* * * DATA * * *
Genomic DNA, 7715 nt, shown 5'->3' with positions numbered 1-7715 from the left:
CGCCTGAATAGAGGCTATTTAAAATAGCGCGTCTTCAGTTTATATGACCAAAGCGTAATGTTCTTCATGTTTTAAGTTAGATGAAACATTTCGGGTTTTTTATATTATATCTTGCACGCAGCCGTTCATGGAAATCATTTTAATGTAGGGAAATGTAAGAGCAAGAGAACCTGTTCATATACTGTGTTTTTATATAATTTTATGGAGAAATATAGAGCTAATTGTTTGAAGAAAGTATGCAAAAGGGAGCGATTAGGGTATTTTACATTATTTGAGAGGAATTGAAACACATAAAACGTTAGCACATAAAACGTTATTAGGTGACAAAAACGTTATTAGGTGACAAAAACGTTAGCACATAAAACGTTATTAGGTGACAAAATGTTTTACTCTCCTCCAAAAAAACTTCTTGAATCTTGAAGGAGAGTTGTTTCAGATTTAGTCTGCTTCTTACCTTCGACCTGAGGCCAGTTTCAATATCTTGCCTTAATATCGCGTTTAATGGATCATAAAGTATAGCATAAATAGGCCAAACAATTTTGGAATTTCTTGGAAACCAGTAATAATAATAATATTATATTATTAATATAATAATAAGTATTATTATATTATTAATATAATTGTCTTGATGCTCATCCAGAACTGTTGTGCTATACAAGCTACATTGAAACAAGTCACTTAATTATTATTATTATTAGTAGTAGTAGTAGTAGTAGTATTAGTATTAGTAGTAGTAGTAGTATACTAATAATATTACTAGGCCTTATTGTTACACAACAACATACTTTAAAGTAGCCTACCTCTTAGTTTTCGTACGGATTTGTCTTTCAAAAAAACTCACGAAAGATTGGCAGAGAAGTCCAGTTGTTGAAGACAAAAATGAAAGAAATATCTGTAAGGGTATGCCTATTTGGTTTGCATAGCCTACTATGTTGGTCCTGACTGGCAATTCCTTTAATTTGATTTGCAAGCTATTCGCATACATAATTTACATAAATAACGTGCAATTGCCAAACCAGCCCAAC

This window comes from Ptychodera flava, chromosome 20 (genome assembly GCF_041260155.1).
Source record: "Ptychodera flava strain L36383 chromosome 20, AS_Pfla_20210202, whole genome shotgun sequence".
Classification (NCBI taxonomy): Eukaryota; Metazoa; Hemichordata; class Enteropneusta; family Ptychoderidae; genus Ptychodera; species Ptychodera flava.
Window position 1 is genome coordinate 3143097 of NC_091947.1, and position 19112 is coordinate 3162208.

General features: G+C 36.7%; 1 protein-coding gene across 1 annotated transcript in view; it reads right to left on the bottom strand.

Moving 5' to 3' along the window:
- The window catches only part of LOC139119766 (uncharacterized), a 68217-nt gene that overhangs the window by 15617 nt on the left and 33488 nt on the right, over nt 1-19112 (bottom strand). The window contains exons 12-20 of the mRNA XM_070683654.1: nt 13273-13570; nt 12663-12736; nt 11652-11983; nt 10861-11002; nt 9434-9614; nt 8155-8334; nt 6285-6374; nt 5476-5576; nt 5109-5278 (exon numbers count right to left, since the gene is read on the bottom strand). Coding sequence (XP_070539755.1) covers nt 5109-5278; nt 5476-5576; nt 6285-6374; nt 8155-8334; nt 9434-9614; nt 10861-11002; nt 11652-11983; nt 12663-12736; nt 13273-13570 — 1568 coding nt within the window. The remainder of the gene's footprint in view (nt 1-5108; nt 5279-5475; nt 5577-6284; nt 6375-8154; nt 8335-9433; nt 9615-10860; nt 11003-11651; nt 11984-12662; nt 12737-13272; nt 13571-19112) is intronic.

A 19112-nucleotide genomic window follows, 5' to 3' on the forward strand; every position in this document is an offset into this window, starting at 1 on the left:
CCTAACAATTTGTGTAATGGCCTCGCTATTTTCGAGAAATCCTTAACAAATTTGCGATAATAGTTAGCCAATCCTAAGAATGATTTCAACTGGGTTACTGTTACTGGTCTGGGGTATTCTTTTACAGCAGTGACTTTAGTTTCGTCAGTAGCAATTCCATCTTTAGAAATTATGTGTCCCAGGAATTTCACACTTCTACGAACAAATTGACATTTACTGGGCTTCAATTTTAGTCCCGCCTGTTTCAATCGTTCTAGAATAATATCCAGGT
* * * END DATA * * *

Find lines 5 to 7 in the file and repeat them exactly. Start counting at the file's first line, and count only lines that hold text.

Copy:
Classification (NCBI taxonomy): Eukaryota; Metazoa; Hemichordata; class Enteropneusta; family Ptychoderidae; genus Ptychodera; species Ptychodera flava.
Window position 1 is genome coordinate 3143097 of NC_091947.1, and position 19112 is coordinate 3162208.

General features: G+C 36.7%; 1 protein-coding gene across 1 annotated transcript in view; it reads right to left on the bottom strand.